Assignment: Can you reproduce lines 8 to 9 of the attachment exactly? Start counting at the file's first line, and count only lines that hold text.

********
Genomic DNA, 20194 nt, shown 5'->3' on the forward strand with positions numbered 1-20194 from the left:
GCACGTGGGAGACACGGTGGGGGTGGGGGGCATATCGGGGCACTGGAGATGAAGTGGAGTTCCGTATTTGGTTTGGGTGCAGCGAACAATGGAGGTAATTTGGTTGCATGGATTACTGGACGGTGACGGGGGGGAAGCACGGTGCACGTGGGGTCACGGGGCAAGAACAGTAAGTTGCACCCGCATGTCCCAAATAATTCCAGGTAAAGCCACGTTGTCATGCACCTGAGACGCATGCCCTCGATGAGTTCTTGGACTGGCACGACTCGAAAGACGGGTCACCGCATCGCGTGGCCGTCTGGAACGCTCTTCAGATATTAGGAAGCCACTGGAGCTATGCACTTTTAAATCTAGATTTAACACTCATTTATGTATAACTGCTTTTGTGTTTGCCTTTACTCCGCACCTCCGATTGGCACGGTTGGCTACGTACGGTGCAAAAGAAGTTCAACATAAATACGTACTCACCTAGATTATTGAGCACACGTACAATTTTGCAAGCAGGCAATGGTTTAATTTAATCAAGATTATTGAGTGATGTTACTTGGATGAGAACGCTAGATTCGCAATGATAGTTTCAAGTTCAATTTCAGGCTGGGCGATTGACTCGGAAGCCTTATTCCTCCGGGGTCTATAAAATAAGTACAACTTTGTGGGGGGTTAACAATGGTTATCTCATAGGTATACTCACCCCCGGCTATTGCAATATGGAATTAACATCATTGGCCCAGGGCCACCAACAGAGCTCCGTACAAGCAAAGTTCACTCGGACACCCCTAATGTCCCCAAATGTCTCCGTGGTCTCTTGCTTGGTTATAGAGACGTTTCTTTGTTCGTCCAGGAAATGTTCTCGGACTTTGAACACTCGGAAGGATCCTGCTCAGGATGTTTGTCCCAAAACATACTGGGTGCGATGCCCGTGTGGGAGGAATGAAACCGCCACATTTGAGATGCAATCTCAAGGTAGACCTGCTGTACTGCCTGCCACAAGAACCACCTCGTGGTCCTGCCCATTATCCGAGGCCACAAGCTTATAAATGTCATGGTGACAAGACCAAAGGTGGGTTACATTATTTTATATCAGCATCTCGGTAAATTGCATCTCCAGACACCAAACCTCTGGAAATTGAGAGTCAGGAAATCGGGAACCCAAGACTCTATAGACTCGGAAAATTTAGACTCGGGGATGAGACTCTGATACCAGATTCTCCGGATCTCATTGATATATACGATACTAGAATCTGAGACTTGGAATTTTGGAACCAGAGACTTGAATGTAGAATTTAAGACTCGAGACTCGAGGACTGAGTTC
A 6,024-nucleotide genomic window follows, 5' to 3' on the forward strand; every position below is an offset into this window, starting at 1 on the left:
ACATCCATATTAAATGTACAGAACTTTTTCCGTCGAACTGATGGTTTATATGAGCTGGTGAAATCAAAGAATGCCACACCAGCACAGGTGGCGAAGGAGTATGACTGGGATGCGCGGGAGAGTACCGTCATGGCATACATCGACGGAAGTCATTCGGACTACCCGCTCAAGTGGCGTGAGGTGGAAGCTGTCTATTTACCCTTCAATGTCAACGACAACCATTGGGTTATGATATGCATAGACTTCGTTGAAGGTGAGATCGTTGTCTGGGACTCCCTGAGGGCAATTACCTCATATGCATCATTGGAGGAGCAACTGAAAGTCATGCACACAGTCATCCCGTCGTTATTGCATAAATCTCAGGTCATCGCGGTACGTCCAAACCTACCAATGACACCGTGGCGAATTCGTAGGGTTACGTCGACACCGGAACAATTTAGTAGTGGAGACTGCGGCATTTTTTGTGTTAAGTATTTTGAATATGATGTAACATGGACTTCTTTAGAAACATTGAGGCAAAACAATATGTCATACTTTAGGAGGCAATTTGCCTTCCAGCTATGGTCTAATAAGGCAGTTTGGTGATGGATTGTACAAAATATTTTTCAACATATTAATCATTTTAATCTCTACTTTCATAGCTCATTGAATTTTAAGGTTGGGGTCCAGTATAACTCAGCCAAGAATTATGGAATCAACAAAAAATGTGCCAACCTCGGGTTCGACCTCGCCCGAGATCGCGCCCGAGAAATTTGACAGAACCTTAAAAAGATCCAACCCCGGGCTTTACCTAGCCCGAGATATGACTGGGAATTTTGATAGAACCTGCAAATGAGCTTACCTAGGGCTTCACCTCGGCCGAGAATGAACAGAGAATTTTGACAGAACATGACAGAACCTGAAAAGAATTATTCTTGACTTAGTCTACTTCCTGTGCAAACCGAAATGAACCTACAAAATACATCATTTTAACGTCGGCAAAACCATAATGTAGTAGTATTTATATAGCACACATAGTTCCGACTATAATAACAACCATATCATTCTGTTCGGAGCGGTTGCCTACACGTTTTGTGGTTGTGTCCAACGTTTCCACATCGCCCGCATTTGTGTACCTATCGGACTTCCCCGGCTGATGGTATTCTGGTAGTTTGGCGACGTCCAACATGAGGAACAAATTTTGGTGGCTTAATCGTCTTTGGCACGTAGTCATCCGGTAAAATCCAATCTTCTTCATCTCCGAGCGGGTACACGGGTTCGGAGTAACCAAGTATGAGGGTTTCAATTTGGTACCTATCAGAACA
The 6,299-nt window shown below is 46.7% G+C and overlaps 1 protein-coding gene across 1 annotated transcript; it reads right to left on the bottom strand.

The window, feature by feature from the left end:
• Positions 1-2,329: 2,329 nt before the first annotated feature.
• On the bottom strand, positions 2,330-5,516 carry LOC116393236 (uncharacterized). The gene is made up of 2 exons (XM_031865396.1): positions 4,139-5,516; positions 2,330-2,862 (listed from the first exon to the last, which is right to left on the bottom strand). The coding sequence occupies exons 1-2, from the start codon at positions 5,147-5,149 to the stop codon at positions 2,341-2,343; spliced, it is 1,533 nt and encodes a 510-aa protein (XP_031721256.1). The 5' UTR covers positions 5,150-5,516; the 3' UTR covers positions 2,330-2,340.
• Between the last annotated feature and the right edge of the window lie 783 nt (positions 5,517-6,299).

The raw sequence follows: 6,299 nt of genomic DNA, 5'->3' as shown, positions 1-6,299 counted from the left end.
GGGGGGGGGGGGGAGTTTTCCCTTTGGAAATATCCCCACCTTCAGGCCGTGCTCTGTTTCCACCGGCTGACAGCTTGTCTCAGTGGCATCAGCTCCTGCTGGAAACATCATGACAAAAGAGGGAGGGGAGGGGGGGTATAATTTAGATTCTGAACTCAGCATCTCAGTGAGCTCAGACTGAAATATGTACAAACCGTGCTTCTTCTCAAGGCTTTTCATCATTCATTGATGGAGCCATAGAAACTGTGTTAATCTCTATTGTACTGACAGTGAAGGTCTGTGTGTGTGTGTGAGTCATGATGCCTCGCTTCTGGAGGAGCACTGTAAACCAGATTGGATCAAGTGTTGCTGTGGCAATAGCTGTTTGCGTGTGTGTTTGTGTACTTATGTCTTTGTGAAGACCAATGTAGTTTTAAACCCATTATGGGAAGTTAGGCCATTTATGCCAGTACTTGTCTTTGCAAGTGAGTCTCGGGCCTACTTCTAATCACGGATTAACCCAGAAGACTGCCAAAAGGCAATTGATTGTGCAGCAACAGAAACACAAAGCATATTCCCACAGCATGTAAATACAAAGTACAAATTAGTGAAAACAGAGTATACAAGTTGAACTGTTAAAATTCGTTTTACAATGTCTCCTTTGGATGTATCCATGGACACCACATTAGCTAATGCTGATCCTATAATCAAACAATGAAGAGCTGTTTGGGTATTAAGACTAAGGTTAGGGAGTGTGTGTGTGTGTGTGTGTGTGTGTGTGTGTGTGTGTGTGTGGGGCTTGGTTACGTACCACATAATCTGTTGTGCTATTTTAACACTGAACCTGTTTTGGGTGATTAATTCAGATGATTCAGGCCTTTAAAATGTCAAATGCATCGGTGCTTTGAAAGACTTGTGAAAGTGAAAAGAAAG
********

• On the bottom strand, positions 2,330-5,516 carry LOC116393236 (uncharacterized). The gene is made up of 2 exons (XM_031865396.1): positions 4,139-5,516; positions 2,330-2,862 (listed from the first exon to the last, which is right to left on the bottom strand). The coding sequence occupies exons 1-2, from the start codon at positions 5,147-5,149 to the stop codon at positions 2,341-2,343; spliced, it is 1,533 nt and encodes a 510-aa protein (XP_031721256.1). The 5' UTR covers positions 5,150-5,516; the 3' UTR covers positions 2,330-2,340.
• Between the last annotated feature and the right edge of the window lie 783 nt (positions 5,517-6,299).